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COI into Little India riot wraps up after five weeks of public hearing

After five weeks of inquiry and testimony from 93 witnesses, the public hearing of the Committee of Inquiry (COI) into the Little India riot has brought to light a wide range of evidence.

SINGAPORE: After five weeks of inquiry and testimony from 93 witnesses, the public hearing of the Committee of Inquiry (COI) into the Little India riot has brought to light a wide range of evidence.

The riot which took place last December was the first seen in Singapore in over four decades.

It was sparked off by a fatal accident involving an Indian national, Sakthivel Kumaravelu.

Channel NewsAsia wraps up the key issues highlighted at the COI hearing.

The hearing started with dramatic CCTV footage of Kumaravelu's last moments.

The video showed Kumaravelu clearly intoxicated as he attempted to board a bus. He was later told to get off the bus by the timekeeper when he allegedly dropped his bermudas. After getting down, he stumbled after the bus and was run over by it as it was making a turn.

A forensic pathologist said it was likely that Kumaravelu would have died "instantaneously" from his severe head injuries.

The accident sparked off a riot - which saw damage to 25 emergency vehicles and injuries to 39 Home Team officers.

A key focus during the hearing was how police officers handled the situation that night.

Commissioner of Police Ng Joo Hee admitted it had taken too long to make the decision to send in Special Operations Command troops to control the riot.

Deputy Assistant Commissioner Lu Yeow Lim was also grilled over his decision to hold his ground instead of trying to disperse the rioters.

Former police commissioner Tee Tua Ba, who was a member of the COI, said this could have emboldened rioters.

Mr Tee also suggested that first responders receive relevant training and be well equipped to deal with such situations.

The issue of alcohol was also widely discussed throughout the hearing.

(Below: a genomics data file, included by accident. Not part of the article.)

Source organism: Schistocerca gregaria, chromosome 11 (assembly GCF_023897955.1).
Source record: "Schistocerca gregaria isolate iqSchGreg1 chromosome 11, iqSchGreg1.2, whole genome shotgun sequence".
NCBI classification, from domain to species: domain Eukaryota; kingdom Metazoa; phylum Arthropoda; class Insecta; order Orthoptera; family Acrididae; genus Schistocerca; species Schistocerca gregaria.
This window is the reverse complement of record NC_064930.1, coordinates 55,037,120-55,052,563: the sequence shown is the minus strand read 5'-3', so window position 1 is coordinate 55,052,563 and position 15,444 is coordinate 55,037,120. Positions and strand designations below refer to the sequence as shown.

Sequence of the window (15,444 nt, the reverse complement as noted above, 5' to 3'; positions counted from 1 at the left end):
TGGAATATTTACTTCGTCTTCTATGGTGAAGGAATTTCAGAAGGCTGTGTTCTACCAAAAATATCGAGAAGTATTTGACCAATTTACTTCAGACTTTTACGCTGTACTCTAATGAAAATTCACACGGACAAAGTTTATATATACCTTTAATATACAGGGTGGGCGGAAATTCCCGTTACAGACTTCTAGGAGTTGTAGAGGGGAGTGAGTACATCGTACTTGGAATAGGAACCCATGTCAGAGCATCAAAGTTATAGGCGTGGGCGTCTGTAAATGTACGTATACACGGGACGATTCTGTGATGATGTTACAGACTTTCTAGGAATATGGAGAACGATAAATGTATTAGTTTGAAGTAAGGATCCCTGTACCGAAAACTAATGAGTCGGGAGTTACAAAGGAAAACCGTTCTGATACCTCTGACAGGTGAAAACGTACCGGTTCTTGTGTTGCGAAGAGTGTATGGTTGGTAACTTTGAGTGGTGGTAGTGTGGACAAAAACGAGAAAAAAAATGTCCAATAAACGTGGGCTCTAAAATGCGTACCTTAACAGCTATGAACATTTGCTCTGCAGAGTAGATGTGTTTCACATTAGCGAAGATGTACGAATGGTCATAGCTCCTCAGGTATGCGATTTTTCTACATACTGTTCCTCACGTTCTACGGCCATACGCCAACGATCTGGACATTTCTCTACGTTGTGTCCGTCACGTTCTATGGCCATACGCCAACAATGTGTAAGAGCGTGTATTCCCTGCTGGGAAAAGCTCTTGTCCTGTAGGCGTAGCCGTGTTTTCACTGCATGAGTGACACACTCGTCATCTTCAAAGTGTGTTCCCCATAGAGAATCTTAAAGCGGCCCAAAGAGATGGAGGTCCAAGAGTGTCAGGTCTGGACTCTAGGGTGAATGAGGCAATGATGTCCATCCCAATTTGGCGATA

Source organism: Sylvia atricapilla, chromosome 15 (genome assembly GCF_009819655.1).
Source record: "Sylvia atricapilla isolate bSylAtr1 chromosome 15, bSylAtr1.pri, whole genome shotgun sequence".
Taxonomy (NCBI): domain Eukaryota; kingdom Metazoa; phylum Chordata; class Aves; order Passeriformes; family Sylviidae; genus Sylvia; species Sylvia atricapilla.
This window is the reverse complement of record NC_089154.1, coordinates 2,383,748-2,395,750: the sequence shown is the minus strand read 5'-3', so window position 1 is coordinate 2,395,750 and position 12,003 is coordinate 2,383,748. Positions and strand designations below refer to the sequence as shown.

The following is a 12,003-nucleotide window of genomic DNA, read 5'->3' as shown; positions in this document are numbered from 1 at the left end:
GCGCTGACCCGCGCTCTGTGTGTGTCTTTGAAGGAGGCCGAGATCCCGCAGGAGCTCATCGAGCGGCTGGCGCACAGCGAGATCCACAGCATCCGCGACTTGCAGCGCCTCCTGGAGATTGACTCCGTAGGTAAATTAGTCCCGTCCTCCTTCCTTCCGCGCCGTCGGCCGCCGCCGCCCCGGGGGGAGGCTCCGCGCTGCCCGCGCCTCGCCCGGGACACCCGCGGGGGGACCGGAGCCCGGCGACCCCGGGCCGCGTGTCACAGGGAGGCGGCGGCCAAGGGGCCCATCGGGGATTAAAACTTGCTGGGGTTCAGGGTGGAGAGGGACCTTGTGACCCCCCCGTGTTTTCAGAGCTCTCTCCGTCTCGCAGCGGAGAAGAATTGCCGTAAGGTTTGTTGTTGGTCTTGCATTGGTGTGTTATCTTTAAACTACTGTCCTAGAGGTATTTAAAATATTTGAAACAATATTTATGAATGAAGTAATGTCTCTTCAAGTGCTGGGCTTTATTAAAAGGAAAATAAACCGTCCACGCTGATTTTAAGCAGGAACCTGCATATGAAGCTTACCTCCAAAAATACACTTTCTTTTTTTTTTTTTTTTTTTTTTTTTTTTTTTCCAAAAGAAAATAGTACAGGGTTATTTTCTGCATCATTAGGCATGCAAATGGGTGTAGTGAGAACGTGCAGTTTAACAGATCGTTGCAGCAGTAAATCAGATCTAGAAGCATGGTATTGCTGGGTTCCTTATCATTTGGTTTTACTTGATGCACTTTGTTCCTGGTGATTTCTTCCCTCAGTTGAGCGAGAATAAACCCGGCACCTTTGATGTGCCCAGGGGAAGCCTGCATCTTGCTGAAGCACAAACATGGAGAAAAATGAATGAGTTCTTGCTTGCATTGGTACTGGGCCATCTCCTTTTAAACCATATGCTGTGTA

Many of the officers on the scene who testified said they could smell alcohol on many of the rioters that night.

A toxicology report showed that the deceased blood alcohol level at the time of his death was nearly three times the legal limit for driving.

But experts said that alcohol was not the only factor that led to the riot.

Other factors included a sense of perceived injustice among the foreign workers - especially in the way that help was rendered to the deceased.

Overcrowding and congestion, as well as unfamiliarity with the Singaporean way of life, were also raised as possible factors.

To address this problem, a designated part of Little India was proclaimed as an area in a state of danger to public order under the Public Order (Preservation) Act.

The sale and consumption of alcohol were restricted on weekends, as well as on the eves of, and during public holidays, and when large-scale events are planned.

And a new bill was tabled and passed in Parliament giving police fine-tuned powers in Little India. It will last for a year until longer-term measures can be enacted.

COI chairman Pannir Selvam said there's still much work to be done before his committee submits a report of its proceedings, findings and recommendations to Deputy Prime Minister and Minister for Home Affairs Teo Chee Hean by June.

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